SEATTLE -- The world's libraries and bookstores are overflowing with books written by Ph.D.'s, but they aren't often autobiographies, and they are almost never written by using Morse code.
Dr. Kristin Rytter's first book is called "People Who Raised Me Beyond." Dr. Rytter has been living with athetoid cerebral palsy since birth.
One way she communicates is with her eye movements, tracked by an infra-red system as she focuses on letters and words on a digital keyboard. She also communicates using an eye and object code she and her father developed when she was young.
The book is the story of her life, from the childhood realizations of difference, to personal loss, adult depression, and the 17 years of study it took to earn a doctorate degree at the University of Washington.
Dr. Rytter acknowledges the writing wasn't always easy. Not the obvious physical challenges she says, but the emotional vulnerability.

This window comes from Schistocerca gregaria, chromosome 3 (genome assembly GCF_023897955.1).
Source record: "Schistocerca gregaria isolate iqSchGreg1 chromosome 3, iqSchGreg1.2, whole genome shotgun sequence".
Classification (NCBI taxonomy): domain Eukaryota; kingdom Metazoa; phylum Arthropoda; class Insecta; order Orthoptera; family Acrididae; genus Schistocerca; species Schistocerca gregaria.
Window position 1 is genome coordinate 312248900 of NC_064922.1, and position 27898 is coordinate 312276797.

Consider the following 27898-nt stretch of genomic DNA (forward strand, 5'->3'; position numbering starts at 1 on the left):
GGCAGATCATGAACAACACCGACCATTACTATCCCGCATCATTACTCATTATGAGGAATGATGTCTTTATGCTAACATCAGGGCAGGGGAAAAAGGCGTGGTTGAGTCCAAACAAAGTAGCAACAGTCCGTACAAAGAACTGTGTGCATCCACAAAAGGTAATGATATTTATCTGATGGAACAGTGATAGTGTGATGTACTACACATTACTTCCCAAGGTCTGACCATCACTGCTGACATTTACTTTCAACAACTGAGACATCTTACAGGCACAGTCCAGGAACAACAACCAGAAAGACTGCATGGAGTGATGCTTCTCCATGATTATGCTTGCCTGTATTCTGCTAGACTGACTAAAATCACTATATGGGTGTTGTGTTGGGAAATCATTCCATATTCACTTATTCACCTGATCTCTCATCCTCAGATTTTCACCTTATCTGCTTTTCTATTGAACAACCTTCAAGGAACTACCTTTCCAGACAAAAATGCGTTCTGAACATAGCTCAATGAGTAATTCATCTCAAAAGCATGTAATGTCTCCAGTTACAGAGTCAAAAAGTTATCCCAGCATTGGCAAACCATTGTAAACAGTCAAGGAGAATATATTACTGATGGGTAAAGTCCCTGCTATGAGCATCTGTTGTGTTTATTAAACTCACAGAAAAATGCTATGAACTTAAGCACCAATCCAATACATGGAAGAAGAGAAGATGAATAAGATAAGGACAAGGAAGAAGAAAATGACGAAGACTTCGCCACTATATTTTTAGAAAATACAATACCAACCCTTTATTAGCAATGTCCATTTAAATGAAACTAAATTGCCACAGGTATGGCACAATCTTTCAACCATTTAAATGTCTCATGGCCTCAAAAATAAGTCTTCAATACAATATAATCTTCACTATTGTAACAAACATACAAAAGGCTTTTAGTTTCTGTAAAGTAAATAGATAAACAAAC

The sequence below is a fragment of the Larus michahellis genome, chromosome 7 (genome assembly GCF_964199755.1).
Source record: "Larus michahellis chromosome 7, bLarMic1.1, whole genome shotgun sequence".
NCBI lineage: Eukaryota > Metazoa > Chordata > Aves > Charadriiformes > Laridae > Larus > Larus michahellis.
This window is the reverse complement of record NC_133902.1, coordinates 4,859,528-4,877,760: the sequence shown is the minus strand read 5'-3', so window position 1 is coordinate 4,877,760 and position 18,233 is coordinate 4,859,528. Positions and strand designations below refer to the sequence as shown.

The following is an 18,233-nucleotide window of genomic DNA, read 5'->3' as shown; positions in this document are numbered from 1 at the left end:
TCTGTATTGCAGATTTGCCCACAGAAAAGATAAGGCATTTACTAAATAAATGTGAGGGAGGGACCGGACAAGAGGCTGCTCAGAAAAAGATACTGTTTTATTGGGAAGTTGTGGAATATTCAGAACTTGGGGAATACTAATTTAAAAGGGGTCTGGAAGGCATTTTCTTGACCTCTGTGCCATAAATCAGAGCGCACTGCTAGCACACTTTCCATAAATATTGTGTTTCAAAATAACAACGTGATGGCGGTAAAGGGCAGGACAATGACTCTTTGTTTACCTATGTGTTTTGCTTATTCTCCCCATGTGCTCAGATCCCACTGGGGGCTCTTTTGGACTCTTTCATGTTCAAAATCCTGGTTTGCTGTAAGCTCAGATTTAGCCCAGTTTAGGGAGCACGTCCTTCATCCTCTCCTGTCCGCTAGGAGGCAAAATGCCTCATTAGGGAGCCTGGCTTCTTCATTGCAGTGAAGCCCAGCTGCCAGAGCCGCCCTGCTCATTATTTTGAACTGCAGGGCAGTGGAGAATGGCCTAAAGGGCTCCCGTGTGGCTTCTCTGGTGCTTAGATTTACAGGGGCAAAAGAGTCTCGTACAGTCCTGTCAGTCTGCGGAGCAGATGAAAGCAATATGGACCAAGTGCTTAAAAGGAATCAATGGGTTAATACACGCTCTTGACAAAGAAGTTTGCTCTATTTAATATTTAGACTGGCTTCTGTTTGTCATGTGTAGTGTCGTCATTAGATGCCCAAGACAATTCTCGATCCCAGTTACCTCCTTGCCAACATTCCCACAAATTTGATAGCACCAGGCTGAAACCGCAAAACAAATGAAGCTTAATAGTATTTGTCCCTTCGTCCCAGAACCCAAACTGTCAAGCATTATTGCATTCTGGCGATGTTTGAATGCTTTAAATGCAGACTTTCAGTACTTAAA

Dr. Rytter hopes readers will understand how she lives and understand that with help she has made her life good.
She's also a painter, painting with a brush taped to an old pair of glasses.
As a consultant, Dr. Rytter helps develop curriculum and family strategies to help kids with disabilities learn.
As for a sequel, Dr. Rytter says she's living it, and will wait to see if her first book sells before she writes another.